Complainant is well-known around the world, including in Australia. In view of this reputation and Respondent’s inclusion of the entire MICHELIN Mark in the Domain Name, this proves Respondent was aware of the Mark when registering the Domain Name. Also, a quick trademark search (or an Internet search) for the MICHELIN Mark would have revealed to Respondent the Mark and its owner. Further evidence of Respondent’s bad faith registration of the Mark is that Respondent apparently provided false contact information when registering the Domain Name.
Respondent has used the Domain Name to direct Internet users to the website of an online pharmacy. The Minnesota Board of Pharmacy referred to on the website denies any association with Respondent and invites Internet users to file complaints with the United States Federal Trade Commission. By using the Domain Name in this manner, Respondent has taken advantage of the goodwill and notoriety associated with the MICHELIN Mark to attract the public. This is not a good faith use of the Domain Name. Likewise, using the Domain Name to direct Internet users to a webpage displaying pay-per-click links which are likely to generate revenues, is not good faith use. In fact, those links were advertising the sale of tires by Complainant and Complainant’s competitors. In addition, Respondent’s use of false contact information and its failure to reply to Complainant’s correspondence is further evidence of Respondent’s bad faith use of the Domain Name.
Complainant requests that the Domain Name be cancelled.
Respondent did not reply to Complainant’s contentions.
6. Discussion and Findings
A. Identical or Confusingly Similar
Pursuant to paragraph 4(a)(i) of the Policy, a complainant must prove that the domain name is identical or confusingly similar to a trademark or service mark in which complainant has rights.
The Panel finds that Complainant has established rights in the MICHELIN Mark by virtue of its international and Australian registrations and its long-standing and widespread use of the Mark.
The Panel further finds that the Domain Name <michelinamyradasi.com> is confusingly similar to Complainant’s MICHELIN Mark. Respondent has taken the Mark in its entirety and added both a series of letters “amyradasi”) on to it (not having any apparent meaning) as well as “.com”. The addition of the generic top-level domain (gTLD) ".com" is not a distinguishing element insofar as use of a gTLD is required, necessary and functional to indicate use of a name on the Internet (see Accor v. Noldc Inc., WIPO Case No. D2005-0016). Similarly, adding the letters “amyradasi” to Complainant’s well-known MICHELIN Mark does not avoid confusingly similarity (see Public Storage v. Moving in Ca.com, WIPO Case No. D2009-1373, where the Panel found that “[n]umerous prior panels have found that a domain name that wholly incorporates a complainant's registered mark may be sufficient to establish confusing similarity for the purposes of the Policy. Such a finding is based on the fact that the dominant and memorable part of the domain is a complainant's trademark.”).
The Panel therefore finds that Complainant has satisfied paragraph 4(a)(i) of the Policy.
B. Rights or Legitimate Interests
Complainant represents that Respondent does not have any rights or legitimate interests in the Domain Name because: (1) Respondent is not affiliated with Complainant in any way nor has Complainant authorized Respondent to use the MICHELIN Mark for any purpose, including in registering the Domain Name; (2) Respondent has not been commonly known by the Domain Name; (3) Respondent has not been making a legitimate noncommercial or fair use of the Domain Name without intent for commercial gain because the Domain Name has been used with various sites that have the potential to generate income including a cite that contained hyperlinks to third-party sites, many offering competitive tire products and services, from which Respondent likely derived click-through revenue; and (4) Respondent’s use of the Domain Name has not been in connection with a bona fide offering of goods or services.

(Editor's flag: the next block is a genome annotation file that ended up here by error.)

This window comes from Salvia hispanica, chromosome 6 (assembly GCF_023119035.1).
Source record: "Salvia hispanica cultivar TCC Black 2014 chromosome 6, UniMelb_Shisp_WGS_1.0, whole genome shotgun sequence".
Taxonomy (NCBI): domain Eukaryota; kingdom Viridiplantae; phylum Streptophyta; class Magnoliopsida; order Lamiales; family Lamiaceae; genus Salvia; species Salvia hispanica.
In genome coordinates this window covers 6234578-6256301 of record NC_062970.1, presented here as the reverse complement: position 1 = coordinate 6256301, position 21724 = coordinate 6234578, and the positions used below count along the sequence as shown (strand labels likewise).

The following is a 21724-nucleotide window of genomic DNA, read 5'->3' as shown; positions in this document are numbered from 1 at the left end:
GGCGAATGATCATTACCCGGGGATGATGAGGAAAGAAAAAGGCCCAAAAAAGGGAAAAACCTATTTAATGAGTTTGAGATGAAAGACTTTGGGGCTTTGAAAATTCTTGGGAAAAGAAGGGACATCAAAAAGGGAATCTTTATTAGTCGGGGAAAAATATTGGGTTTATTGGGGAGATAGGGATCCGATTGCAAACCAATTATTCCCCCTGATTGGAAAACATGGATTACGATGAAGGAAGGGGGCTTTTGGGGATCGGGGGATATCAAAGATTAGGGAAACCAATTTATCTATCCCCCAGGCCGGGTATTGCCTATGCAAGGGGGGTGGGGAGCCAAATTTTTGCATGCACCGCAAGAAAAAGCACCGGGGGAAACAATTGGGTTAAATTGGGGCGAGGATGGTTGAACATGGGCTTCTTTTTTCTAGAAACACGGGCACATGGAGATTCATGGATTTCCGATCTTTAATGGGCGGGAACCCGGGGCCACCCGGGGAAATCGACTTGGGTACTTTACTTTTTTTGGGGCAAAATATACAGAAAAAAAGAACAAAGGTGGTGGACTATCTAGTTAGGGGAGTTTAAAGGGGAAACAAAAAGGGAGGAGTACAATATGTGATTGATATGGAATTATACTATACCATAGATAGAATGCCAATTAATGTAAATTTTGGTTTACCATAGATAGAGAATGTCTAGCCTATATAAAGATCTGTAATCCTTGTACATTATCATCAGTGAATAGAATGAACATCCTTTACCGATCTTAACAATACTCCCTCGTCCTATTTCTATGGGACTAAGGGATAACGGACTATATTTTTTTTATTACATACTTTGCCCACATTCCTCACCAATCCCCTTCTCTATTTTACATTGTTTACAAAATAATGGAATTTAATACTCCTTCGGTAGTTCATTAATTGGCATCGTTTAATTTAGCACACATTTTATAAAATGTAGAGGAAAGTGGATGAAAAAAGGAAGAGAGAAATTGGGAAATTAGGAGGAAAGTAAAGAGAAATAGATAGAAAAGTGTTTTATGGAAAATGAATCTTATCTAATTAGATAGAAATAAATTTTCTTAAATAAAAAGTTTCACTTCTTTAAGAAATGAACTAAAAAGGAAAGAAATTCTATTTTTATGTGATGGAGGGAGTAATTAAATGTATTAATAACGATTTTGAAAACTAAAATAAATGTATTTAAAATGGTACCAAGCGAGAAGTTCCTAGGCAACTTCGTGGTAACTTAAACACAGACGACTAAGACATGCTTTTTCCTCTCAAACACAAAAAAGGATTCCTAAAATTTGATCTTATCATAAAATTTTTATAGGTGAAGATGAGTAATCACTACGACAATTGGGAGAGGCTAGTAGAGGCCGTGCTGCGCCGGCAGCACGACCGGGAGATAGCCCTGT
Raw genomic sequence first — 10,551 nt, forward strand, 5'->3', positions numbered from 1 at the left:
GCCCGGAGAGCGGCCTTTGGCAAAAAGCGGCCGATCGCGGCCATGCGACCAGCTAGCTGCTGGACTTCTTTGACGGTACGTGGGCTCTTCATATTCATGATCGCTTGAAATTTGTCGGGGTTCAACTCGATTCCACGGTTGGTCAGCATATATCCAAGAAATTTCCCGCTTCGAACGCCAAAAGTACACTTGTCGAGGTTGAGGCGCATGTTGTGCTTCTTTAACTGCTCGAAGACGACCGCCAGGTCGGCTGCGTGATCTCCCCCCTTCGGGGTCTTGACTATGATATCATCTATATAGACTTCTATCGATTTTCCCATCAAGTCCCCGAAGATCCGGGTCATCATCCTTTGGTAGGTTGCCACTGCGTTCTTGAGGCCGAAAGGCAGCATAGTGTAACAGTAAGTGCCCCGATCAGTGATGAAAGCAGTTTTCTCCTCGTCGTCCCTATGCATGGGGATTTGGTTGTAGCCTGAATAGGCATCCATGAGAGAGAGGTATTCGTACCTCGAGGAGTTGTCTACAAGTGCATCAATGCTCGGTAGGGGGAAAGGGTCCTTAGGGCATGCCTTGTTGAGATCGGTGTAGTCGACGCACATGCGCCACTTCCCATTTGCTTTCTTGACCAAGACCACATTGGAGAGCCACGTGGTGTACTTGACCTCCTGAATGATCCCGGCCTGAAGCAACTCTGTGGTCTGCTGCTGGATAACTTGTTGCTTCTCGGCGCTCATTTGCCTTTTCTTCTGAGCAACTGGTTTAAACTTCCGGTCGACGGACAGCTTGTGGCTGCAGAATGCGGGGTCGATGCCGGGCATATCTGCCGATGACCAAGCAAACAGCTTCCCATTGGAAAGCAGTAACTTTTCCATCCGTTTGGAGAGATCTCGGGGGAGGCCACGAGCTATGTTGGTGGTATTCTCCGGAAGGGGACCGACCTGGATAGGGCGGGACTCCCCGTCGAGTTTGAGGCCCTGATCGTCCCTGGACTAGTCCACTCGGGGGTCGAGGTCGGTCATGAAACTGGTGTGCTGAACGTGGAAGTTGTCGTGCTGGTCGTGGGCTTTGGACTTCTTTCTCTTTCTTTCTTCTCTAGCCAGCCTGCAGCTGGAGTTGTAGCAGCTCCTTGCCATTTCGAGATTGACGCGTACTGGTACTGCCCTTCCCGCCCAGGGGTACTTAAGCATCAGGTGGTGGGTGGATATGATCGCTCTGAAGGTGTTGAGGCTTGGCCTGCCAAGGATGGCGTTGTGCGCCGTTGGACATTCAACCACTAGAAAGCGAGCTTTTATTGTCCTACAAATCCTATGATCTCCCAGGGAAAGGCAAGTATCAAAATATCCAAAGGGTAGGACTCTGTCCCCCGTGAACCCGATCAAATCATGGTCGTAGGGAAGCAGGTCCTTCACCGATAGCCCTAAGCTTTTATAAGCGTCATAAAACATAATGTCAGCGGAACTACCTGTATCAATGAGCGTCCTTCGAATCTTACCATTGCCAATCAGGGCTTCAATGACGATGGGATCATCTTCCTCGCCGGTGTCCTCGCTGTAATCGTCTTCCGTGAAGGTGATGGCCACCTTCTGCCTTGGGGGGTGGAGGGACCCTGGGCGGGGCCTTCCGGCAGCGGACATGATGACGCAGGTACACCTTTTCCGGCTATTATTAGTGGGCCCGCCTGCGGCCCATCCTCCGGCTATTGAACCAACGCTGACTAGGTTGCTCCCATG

Complainant’s assertions and evidence, without contrary evidence from Respondent, are sufficient to permit a finding in Complainant’s favor on this issue as Respondent has not rebutted the prima facie case made out by Complainant (see Alcoholics Anonymous World Services, Inc. v. Lauren Raymond, WIPO Case No. D2000-0007).
For the foregoing reasons, the Panel finds that paragraph 4(a)(ii) of the Policy has been satisfied.
C. Registered and Used in Bad Faith
By failing to submit a Response, Respondent has failed to invoke any of the circumstances that could demonstrate it did not register and use the Domain Name in bad faith.
Based on the evidence of record, the Panel agrees with prior UDRP panels holding that the MICHELIN Mark is well known, including in Australia. The Domain Name <michelinamyradasi.com> was registered on January 12, 2012, many years after Complainant began using the MICHELIN Mark in Australia and many other places as well. Given Complainant’s long-term use of the Mark, the distinctiveness and renown of the Mark, and the fact that Respondent incorporated the entirety of the Mark in the Domain Name (but for the addition of a series of letters after the Mark), the Panel finds it is highly unlikely Respondent was unaware of Complainant or its rights in the MICHELIN Mark when it registered the Domain Name.
With regard to bad faith use, Respondent is using a domain name that is confusingly similar to Complainant’s MICHELIN Mark in conjunction with commercially oriented sites including one having sponsored links to products and services offered by unrelated third-party competitors. The other, current site (Canadian Health&Care Mall) to which the Domain Name is directed, is likely a scam that falsely claims to be licensed by the Minnesota Board of Pharmacy, and that may send counterfeit drugs in response to orders or even no drug at all and yet still charge the patron’s credit card. The Panel concludes that by using the Domain Name in this manner, Respondent has intentionally attempted to attract, for commercial gain, Internet users to its website by creating a likelihood of confusion with Complainant’s MICHELIN Mark as to the source, sponsorship, affiliation or endorsement of such site or the products or services advertised on such site, within the meaning of paragraph 4(b)(iv) of the Policy (see Lancôme Parfums et Beauté et Compagnie L'Oréal v. Deco Trends & Art, K. Plooyer, WIPO Case No. D2011-0524; F Hoffman-La Roche AG v. Anna Valdieri, WIPO Case No. D2007-0956).
Moreover, Respondent’s use of false contact information and his failure to respond to Complainant’s repeated communications is further evidence of bad faith use of the Domain Name (see Ebay Inc. v. Wang Ming, WIPO Case No. D2006-1107; Certamen Miss Espana, S.L. v. P1ESOFT.COM, WIPO Case No. D2006-0679).
For the foregoing reasons, the Panel finds that paragraph 4(a)(iii) of the Policy has been satisfied.
For the foregoing reasons, in accordance with paragraphs 4(i) of the Policy and 15 of the Rules, the Panel orders that the Domain Name <michelinamyradasi.com> be cancelled.
Harrie R. Samaras
Date: December 28, 2012